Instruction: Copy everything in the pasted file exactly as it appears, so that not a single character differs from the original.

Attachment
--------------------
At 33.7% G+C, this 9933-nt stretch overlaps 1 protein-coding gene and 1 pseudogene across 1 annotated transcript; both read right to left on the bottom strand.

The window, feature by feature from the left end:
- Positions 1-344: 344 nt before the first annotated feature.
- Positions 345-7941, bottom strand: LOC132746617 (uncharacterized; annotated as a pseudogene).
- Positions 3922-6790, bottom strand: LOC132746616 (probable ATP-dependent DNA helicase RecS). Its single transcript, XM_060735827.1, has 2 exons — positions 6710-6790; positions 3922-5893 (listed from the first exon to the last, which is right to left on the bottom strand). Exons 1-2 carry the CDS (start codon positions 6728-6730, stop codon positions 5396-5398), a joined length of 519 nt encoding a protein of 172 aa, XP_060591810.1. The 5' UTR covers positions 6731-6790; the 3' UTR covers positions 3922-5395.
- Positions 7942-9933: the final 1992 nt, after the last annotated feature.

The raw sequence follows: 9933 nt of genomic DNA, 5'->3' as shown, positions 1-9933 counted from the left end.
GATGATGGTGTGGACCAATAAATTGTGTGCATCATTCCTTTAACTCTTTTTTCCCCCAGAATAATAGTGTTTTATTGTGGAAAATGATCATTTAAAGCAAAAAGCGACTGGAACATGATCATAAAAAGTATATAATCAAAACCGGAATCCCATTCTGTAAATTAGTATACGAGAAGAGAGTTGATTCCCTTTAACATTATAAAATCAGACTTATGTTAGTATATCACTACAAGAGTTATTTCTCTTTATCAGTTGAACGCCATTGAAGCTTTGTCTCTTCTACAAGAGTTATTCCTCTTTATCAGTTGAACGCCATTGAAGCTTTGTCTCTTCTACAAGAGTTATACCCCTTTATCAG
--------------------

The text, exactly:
At 33.7% G+C, this 9933-nt stretch overlaps 1 protein-coding gene and 1 pseudogene across 1 annotated transcript; both read right to left on the bottom strand.

The window, feature by feature from the left end:
- Positions 1-344: 344 nt before the first annotated feature.
- Positions 345-7941, bottom strand: LOC132746617 (uncharacterized; annotated as a pseudogene).
- Positions 3922-6790, bottom strand: LOC132746616 (probable ATP-dependent DNA helicase RecS). Its single transcript, XM_060735827.1, has 2 exons — positions 6710-6790; positions 3922-5893 (listed from the first exon to the last, which is right to left on the bottom strand). Exons 1-2 carry the CDS (start codon positions 6728-6730, stop codon positions 5396-5398), a joined length of 519 nt encoding a protein of 172 aa, XP_060591810.1. The 5' UTR covers positions 6731-6790; the 3' UTR covers positions 3922-5395.
- Positions 7942-9933: the final 1992 nt, after the last annotated feature.

The raw sequence follows: 9933 nt of genomic DNA, 5'->3' as shown, positions 1-9933 counted from the left end.
GATGATGGTGTGGACCAATAAATTGTGTGCATCATTCCTTTAACTCTTTTTTCCCCCAGAATAATAGTGTTTTATTGTGGAAAATGATCATTTAAAGCAAAAAGCGACTGGAACATGATCATAAAAAGTATATAATCAAAACCGGAATCCCATTCTGTAAATTAGTATACGAGAAGAGAGTTGATTCCCTTTAACATTATAAAATCAGACTTATGTTAGTATATCACTACAAGAGTTATTTCTCTTTATCAGTTGAACGCCATTGAAGCTTTGTCTCTTCTACAAGAGTTATTCCTCTTTATCAGTTGAACGCCATTGAAGCTTTGTCTCTTCTACAAGAGTTATACCCCTTTATCAG